Thompson found other ways to occupy his mind and his now “empty” hands. “I would carry [bottled] water to keep my hands full and occupied,” says Thompson. “I started drinking water and really watching what I was eating. So I changed the focus on my whole diet and my whole health. So I was going from something bad and wanted to change my focus to something good.”
Sultan Saleh found himself smoking nearly a pack of cigarettes per day when he was 18 years old. Other family smokers influenced Saleh’s decision to pick up the habit socially, but it slowly turned into a daily reality. “First I craved it, then I hated it, and I hated the smell,” says Saleh. “I started to become health-conscious. I used to be in terrific shape, and here I was in my [early]-20s, and I wasn’t where I should be. It all of a sudden hit me this wasn’t for me.”
It’s been nearly 11 years since he has picked up a cigarette. “I just decided to quit. I remember I read somewhere about how short the time was you go through the withdrawal, how long until the nicotine is out of your system, and the rest was just mental.”
Saleh stopped cold turkey; every time he had an urge to light up, he ate sunflower and pumpkin seeds instead to satisfy his craving.
“I noticed my health got better real quick. Now I can’t stand to be around the smell of smoke,” says Saleh. “It was one of the worst decisions to start, but it was the best decision to quit. Not only for health reasons, but it wasn’t nearly as expensive as it is now, and it has led me to overall becoming more focused on my health.”
Expert advice on Kicking the Habit
Dr. Chelsi Day
We all have bad habits, but what happens when yours is bad for your health, impacts those around you and costs you money you may not have to waste? Unfortunately, habits that meet these criteria can be the hardest to quit. But hard to quit does not mean impossible. Whether you are currently working on ditching a bad habit or just contemplating it, there are a few things you can do to improve your chances of success.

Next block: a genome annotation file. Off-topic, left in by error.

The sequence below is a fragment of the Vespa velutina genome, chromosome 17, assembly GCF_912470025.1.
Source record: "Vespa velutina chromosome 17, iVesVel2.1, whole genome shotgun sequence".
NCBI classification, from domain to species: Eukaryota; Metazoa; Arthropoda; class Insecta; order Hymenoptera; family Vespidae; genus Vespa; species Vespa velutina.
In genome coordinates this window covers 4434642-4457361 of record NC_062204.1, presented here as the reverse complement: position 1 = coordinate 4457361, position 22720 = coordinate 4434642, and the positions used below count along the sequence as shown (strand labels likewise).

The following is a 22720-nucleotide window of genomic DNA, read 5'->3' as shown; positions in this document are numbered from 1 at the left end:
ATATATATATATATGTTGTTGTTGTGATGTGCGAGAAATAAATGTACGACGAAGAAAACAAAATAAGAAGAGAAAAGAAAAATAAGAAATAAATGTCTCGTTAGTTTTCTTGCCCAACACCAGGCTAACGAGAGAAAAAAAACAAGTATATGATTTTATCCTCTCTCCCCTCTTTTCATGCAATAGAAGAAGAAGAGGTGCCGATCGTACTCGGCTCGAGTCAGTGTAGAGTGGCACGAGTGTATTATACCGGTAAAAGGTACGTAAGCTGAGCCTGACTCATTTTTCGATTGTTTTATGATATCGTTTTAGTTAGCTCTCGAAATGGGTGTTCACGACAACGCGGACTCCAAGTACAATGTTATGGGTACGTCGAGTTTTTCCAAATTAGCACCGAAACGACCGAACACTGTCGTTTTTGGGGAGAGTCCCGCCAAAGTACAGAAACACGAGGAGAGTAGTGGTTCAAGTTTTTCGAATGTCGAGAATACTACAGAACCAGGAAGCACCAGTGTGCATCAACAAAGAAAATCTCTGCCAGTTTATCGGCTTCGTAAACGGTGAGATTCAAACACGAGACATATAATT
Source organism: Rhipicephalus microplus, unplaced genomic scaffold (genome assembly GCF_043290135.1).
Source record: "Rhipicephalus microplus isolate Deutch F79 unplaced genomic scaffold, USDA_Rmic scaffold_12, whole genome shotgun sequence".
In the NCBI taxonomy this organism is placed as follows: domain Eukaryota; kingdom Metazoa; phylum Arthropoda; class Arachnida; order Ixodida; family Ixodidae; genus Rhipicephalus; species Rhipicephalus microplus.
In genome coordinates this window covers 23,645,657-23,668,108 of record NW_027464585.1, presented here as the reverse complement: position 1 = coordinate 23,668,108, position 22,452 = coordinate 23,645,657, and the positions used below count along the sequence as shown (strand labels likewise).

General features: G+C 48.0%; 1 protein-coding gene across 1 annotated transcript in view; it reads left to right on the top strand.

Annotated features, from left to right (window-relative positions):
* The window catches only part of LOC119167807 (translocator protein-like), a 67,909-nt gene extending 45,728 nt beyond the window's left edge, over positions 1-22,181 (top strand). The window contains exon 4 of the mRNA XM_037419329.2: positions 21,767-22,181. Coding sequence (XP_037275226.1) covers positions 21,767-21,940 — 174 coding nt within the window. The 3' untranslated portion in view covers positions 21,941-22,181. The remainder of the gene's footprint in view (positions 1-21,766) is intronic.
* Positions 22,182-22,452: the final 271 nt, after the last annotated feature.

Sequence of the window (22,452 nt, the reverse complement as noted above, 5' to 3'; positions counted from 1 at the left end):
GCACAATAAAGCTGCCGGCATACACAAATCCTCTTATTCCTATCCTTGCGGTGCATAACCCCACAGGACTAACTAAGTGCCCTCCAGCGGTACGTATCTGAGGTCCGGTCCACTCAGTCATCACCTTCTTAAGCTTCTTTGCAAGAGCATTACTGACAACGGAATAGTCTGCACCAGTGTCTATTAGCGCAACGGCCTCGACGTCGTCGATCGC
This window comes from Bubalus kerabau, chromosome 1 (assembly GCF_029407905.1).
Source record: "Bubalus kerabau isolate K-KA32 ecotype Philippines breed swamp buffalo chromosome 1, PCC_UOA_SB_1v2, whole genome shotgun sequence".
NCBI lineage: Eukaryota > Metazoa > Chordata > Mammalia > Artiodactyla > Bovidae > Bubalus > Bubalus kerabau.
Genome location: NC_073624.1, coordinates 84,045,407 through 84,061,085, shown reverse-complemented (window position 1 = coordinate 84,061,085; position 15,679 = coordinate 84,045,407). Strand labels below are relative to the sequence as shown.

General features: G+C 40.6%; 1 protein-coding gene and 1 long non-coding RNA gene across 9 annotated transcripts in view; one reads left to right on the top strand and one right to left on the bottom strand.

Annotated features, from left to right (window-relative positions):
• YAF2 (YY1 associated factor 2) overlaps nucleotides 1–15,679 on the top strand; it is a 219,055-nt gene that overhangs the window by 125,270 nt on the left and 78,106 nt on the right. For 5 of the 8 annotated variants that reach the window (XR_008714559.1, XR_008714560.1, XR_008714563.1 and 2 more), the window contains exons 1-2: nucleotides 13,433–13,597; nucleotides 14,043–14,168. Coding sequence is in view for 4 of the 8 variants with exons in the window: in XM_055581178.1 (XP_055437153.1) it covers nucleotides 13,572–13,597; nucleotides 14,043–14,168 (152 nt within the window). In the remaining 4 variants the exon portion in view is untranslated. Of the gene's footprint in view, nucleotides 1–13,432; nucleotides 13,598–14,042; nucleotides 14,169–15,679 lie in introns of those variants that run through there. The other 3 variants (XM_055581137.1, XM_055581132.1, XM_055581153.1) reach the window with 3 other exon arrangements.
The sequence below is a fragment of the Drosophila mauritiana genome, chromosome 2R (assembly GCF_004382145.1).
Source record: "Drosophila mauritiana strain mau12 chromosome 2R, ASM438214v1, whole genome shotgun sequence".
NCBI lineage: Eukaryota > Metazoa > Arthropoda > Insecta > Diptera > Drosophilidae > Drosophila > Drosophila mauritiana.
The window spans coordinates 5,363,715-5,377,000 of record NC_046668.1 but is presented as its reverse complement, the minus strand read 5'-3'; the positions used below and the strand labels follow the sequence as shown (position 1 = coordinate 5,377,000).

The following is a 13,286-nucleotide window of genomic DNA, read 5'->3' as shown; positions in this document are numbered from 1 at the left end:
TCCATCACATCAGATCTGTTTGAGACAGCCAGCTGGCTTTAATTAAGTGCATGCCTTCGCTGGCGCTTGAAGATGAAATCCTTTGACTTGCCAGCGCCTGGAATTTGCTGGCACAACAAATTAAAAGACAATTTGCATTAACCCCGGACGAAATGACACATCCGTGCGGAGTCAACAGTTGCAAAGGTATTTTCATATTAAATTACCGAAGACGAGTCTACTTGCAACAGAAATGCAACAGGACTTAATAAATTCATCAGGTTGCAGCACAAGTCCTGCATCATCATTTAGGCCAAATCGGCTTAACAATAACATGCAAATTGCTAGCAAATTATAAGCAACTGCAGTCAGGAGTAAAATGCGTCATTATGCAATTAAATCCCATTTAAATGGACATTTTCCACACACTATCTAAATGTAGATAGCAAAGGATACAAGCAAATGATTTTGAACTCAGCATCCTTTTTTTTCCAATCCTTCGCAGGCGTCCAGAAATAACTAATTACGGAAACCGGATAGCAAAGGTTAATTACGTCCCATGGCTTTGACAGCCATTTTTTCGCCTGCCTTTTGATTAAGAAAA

First, find a purpose for quitting. If you are quitting for someone else or because it seems like something you should do, you’re not off to a great start. Find a personal connection with quitting. Perhaps you want to quit smoking in an effort to be around as your children/grandchildren grow. Maybe you aren’t as productive as you would like to be after a night of drinking and truly want to accomplish more. Whatever it is, find a compelling reason.
Second, evaluate your surroundings. Do you regularly hit up happy hour with friends? Do you smoke more with a certain group? Consider changing your environment and asking for help from those around you. Instead of happy hour at the bar, hit up a coffee shop. When you are out with friends, let them know about your goal and ask them to encourage you. If they pressure you to partake rather than encourage you to resist, take some time to reconsider your friendships.
Third, be realistic about your pace. Some people can quit “cold turkey” and others are more successful when they wean themselves off their vices. If cold turkey works for you, fabulous; but for many it doesn’t and may even cause you to replace it with an equally bad habit. Instead, give yourself a daily allowance of cigarettes that is reduced by one every five to seven days until you wean yourself down to zero.
Finally, cut yourself some slack. Don’t let a relapse or set back cause you to give up. Recognize that everyone screws up and each day is a fresh start. If you fell off the wagon today, plan to spend some time tomorrow morning preparing to pick up your plan where you left off.
If you are experiencing a significant struggle quitting, consider seeking professional help. You aren’t crazy if you struggle, you’re human. Seeking support and help in quitting your vice is nothing to be ashamed of and may increase your chances of quitting—permanently.